You know how in stories they always say the wind “howled” or “wailed” or “moaned”? For a long time, I considered that a literary device; a way of staging the scene. Then I moved into the house I live in now.
It has been several years but I still haven’t gotten used to the way the wind cries as it whips past my house. I don’t know what causes it. It could be the shape of the house or the configuration of trees in the yard. It could be some hollowed out limb capturing the air as it passes over the branches. I do know that I am secretly thrilled every time I hear it.
Surely it is supposed to be a frightening sound, especially at night to hear the wind wail and moan as it shakes the wind chimes on the porch. You can almost track the sound as if some escaped spector is gliding over the porch and around the corner of the house. It makes me think of Irish cottages made of stone and thatch. It makes me think of fireplaces, warm drinks, and stories told in warning or to keep the dark at bay.
This is all pure imagination of course. I have never even stepped foot into a stone house but I’ve read about them. I’ve read the fairy stories and I’ve watched movies. There is no Baen Side (banshee) calling outside my window, or at least not that I’ve noticed. (If there was she would be extremely frustrated by now, as I have lived here for at least seven years and I’ve listened to the wail off and on that entire time. Or maybe she is happy someone appreciates her singing. Who knows?)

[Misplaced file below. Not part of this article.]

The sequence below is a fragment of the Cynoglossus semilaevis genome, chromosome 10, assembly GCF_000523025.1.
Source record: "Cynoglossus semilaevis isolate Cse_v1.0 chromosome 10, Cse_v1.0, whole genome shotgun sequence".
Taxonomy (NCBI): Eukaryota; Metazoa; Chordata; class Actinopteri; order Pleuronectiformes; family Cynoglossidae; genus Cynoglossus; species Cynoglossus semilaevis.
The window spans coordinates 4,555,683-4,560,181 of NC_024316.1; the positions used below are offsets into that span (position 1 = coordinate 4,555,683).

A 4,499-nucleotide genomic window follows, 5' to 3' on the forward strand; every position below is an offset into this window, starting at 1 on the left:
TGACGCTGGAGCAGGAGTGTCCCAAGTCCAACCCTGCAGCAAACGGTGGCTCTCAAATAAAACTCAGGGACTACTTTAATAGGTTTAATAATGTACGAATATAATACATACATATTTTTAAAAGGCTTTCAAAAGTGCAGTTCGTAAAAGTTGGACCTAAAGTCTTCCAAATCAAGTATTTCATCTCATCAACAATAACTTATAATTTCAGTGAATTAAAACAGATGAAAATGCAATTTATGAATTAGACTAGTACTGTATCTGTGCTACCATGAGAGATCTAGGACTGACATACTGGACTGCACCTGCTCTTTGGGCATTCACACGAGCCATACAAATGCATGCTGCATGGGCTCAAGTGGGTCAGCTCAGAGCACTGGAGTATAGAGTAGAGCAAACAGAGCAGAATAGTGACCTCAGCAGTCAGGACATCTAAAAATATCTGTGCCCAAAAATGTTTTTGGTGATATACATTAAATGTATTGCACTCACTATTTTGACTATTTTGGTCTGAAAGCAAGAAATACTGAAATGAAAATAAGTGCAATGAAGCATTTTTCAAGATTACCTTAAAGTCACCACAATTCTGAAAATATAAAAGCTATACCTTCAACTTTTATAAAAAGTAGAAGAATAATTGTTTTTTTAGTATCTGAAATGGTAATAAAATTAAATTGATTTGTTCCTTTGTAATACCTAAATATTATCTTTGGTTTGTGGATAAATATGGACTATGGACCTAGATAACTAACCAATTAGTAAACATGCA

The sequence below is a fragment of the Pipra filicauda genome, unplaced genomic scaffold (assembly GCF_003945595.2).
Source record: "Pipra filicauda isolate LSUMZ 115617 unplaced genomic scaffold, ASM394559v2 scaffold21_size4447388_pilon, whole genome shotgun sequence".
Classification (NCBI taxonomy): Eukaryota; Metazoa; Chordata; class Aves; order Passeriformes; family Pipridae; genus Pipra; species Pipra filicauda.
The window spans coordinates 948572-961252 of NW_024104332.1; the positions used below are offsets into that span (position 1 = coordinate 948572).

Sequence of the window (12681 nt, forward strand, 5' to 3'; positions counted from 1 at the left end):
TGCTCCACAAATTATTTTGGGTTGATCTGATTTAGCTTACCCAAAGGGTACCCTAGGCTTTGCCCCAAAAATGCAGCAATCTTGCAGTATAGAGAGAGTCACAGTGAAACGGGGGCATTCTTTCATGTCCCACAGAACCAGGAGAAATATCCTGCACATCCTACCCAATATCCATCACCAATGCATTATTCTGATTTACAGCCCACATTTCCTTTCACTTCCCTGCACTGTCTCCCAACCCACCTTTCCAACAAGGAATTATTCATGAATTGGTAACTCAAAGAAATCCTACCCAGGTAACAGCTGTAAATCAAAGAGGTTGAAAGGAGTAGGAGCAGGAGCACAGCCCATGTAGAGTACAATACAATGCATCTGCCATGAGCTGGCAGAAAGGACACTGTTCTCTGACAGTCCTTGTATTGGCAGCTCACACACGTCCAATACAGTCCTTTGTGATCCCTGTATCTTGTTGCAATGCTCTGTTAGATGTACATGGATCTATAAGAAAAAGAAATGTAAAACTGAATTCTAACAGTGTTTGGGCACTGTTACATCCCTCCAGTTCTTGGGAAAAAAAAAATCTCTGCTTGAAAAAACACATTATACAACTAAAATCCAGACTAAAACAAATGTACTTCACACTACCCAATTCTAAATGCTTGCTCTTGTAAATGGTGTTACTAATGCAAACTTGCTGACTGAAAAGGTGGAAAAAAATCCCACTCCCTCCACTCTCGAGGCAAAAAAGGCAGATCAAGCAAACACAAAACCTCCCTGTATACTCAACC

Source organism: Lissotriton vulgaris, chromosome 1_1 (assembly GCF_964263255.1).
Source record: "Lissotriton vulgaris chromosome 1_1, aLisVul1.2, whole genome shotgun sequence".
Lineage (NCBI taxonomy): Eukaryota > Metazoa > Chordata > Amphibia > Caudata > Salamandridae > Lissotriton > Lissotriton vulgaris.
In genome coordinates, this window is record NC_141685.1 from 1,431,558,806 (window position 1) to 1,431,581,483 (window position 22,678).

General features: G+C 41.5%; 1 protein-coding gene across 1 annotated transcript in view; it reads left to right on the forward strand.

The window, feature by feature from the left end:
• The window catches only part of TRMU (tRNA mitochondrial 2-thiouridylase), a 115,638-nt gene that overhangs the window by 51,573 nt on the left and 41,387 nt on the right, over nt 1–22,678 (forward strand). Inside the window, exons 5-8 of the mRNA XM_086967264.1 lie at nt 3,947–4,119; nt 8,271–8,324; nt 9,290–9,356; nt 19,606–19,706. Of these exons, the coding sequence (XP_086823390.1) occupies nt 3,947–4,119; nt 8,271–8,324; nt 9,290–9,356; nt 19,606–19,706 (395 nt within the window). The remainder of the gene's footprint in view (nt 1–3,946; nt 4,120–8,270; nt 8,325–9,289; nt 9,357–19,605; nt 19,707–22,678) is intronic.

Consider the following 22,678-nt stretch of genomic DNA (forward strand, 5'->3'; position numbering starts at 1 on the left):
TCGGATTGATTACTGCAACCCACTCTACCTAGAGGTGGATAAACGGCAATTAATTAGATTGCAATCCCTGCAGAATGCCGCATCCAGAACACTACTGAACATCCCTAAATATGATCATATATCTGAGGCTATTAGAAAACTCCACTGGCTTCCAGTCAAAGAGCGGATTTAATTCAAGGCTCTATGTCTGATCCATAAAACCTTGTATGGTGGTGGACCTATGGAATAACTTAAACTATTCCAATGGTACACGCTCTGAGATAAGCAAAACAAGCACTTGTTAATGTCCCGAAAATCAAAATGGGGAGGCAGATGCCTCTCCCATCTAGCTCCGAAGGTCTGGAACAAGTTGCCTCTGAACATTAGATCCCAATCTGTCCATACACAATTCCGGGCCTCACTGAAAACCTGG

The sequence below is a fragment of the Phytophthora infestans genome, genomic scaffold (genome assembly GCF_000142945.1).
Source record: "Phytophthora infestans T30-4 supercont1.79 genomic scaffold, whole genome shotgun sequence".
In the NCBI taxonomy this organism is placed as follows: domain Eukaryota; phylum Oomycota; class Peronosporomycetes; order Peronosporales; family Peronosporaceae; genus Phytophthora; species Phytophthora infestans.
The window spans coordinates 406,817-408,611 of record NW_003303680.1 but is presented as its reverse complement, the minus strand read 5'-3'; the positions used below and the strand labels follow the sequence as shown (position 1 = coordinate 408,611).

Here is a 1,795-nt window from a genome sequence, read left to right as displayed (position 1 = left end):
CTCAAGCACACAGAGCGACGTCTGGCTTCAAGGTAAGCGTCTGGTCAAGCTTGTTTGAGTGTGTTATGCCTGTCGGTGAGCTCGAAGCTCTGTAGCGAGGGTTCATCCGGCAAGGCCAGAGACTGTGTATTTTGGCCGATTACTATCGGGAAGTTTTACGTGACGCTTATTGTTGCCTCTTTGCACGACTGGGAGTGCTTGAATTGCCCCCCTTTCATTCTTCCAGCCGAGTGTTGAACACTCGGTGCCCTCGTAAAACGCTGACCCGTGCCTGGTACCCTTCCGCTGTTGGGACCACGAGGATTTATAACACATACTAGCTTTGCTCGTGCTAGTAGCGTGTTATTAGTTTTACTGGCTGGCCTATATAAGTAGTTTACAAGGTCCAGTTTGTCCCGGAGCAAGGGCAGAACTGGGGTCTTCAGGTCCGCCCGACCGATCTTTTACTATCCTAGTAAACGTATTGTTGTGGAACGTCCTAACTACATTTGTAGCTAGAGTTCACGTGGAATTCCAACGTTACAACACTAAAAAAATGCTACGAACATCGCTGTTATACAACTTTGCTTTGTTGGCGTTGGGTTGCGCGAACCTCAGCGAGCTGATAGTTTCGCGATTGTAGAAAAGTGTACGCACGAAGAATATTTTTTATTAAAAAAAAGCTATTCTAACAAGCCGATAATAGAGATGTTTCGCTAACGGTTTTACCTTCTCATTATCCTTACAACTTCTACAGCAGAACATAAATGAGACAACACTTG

It is supposed to rain today. And tomorrow. And the rest of the week. There will be flooding. The sky is overcast gray and the wind is shaking the still bare branches of the trees as well as dancing among my wind chimes. I expected the rain to be pouring down by now from the way the weather forecasters spoke. The ground is damp so some moisture has been squeezed from the clouds, just none that I’ve noticed.
The animals have been on edge since last night. Today they are restless, last night they were on self-imposed guard duty. They paced the hall and watched from the window. Panda, my cat, finally settled enough to sleep but only because she curled up on my pillow and snuggled into my hair.
Last night the air was still and black. No stars shone and the porch light didn’t seem to reach as far as usual. The silence was eerie. To me, that becalmed, breathless, starless darkness was way more unsettling than the howling wind today.